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NEEMO 6 Commander
IMAGE: John Herrington and Tara Ruttley
NEEMO 6 Commander John Herrington, left, and Mission Specialist Tara Ruttley participate in a training session underwater.
*NEEMO 6 Journals
*Aquanaut Profile: John Herrington

NEEMO 6 Journals

NEEMO 6, John Herrington
Day 1, Monday, July 12, 2004

Greetings from beneath the surface of the sea. What a fantastic day it has been. We loaded up our gear on the Research Diver and made it out to the dive site by 1000. We began our dive shortly thereafter and made our way to the Aquarius habitat. Our first dive consisted of an orientation along three excursion lines to the east. The names of the excursion lines were Kamper, 5th Leg and S4. Between the 5th and S4 lines there are two additional lines we named Becca North and Becca South in honor of Rebecca Cutri-Kohart, one of our support personnel in Houston. She was responsible for working our mapping issues for this expedition. Hence, her name captured in the briny deep!!

After our first dive we headed back to the habitat and received our briefings from our habitat support personnel, Craig "Coop" Cooper and Joe March. Both guys are super to work with and we look forward to the week ahead working with them.

Our second dive in the afternoon consisted of an orientation run along the northern most excursion line, the northeast line and deep northeast line. Doug Wheelock (call-sign "Wheels") and I (call-sign "Bone") ventured out toward the end of the deep northeast line until we hit our maximum allowable depth of 95 feet. From there we returned to the intersection of the NE and NE deep lines. Nick and Tara joined us for our return to the habitat. Both excursions gave us a chance to become accustomed to our surroundings and will help us in our orientation for future dives.

Most of our tasks back here in the habitat have been geared toward making this our home away from home for the next few days. The cramped quarters are about the size of a large motorhome, but not too confining. The difference between this habitat and the Service Module on the International Space Station is that you can float to the top of the ISS to get above the rest of your crewmates. Down here you just have to turn sideways and make room for people to pass by.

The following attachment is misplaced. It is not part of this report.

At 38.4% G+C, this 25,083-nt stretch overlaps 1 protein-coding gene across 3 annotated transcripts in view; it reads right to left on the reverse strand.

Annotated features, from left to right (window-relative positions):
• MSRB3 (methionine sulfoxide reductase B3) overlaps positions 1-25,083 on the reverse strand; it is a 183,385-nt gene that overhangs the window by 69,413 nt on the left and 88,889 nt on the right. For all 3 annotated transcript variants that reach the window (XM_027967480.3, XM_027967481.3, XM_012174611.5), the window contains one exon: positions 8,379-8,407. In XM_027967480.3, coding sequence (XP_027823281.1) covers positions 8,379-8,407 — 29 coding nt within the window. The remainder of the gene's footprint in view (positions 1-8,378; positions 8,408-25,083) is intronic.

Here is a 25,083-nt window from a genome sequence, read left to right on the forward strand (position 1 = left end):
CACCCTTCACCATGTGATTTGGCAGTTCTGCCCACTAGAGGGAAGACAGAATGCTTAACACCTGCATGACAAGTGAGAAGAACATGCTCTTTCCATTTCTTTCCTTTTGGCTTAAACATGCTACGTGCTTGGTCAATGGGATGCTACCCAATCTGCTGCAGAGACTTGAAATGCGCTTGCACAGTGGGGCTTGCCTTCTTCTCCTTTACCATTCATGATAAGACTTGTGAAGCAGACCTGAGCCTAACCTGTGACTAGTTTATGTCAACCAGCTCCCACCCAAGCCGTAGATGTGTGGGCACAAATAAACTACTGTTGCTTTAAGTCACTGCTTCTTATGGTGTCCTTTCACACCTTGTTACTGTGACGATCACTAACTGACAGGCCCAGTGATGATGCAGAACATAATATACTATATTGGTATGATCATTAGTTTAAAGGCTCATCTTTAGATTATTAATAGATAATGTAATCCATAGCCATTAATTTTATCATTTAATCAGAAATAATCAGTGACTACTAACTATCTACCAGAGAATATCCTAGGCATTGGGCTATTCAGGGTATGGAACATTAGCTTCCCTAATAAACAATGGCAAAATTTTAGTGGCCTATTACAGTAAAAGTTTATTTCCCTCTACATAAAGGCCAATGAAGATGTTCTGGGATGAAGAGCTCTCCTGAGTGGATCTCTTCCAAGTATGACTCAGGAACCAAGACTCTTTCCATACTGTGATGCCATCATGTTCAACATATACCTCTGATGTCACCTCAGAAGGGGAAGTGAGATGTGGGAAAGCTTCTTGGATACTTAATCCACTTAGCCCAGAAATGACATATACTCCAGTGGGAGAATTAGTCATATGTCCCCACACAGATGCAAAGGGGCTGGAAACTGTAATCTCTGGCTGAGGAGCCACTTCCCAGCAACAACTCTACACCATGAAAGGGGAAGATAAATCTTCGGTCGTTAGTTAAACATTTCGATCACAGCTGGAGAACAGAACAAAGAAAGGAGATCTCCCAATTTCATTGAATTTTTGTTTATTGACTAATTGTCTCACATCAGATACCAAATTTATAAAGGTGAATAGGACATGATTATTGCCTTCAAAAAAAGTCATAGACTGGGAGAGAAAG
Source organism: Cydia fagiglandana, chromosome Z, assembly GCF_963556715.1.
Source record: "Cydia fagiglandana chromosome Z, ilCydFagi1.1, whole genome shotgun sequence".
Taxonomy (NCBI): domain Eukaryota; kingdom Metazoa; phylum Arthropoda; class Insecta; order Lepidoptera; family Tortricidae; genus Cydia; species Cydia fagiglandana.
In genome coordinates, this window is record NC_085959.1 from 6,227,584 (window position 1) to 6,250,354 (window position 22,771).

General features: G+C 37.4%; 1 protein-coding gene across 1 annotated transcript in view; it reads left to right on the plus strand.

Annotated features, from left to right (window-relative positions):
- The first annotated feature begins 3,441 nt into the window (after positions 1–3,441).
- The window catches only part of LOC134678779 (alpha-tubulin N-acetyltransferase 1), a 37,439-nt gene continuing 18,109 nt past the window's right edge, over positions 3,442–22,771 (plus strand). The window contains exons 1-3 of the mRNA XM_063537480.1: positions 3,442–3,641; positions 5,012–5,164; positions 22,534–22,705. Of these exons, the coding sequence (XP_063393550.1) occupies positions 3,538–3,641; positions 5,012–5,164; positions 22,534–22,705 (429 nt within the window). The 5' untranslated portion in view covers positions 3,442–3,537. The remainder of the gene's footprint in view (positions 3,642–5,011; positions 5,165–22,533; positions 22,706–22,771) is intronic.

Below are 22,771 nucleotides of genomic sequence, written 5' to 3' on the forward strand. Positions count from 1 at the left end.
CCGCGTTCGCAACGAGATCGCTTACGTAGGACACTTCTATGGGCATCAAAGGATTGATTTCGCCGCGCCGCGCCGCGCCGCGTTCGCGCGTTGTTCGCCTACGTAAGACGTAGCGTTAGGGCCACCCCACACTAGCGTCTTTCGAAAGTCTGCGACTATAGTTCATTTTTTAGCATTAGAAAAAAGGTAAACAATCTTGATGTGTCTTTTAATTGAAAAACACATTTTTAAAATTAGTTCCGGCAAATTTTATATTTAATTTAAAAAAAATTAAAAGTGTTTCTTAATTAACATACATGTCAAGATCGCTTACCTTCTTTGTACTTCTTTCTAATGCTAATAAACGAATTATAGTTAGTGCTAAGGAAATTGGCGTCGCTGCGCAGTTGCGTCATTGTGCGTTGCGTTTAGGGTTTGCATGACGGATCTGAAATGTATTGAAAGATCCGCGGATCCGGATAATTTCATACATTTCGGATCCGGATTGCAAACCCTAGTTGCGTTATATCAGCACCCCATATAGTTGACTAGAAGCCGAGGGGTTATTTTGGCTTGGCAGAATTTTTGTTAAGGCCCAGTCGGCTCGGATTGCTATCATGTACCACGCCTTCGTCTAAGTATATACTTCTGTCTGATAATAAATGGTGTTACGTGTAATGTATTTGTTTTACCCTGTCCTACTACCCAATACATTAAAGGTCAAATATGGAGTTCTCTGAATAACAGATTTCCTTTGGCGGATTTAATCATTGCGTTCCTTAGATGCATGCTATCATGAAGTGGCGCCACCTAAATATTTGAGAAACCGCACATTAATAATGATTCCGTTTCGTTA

During our evening planning conference I noticed a large Grouper float by the window at the bow (forward end) of the habitat. Nick and Joe took some great photos that will end up on the website. It would be reasonable to say the Grouper was pushing 100 pounds easy. He actually smiled (opened his mouth wide) when the camera was upon him.

My first day has been exactly as I expected. Great views and great people. The similarities to space flight are very real and gives me a bit of a deja vu feeling except that my food doesn't float and I can type without having to hold myself down to the computer. Working a schedule while dealing with a new environment is just the same as arriving on orbit. The ride to get here was not as quick, but very enjoyable in the morning sun of south Florida. We are all new to this realm and we have each adapted to our new surroundings rapidly with huge smiles across our faces. I'm looking forward to sharing much more of our adventures with my family and friends in the coming days. Stay tuned...

Curator: Kim Dismukes | Responsible NASA Official: John Ira Petty | Updated: 07/13/2004
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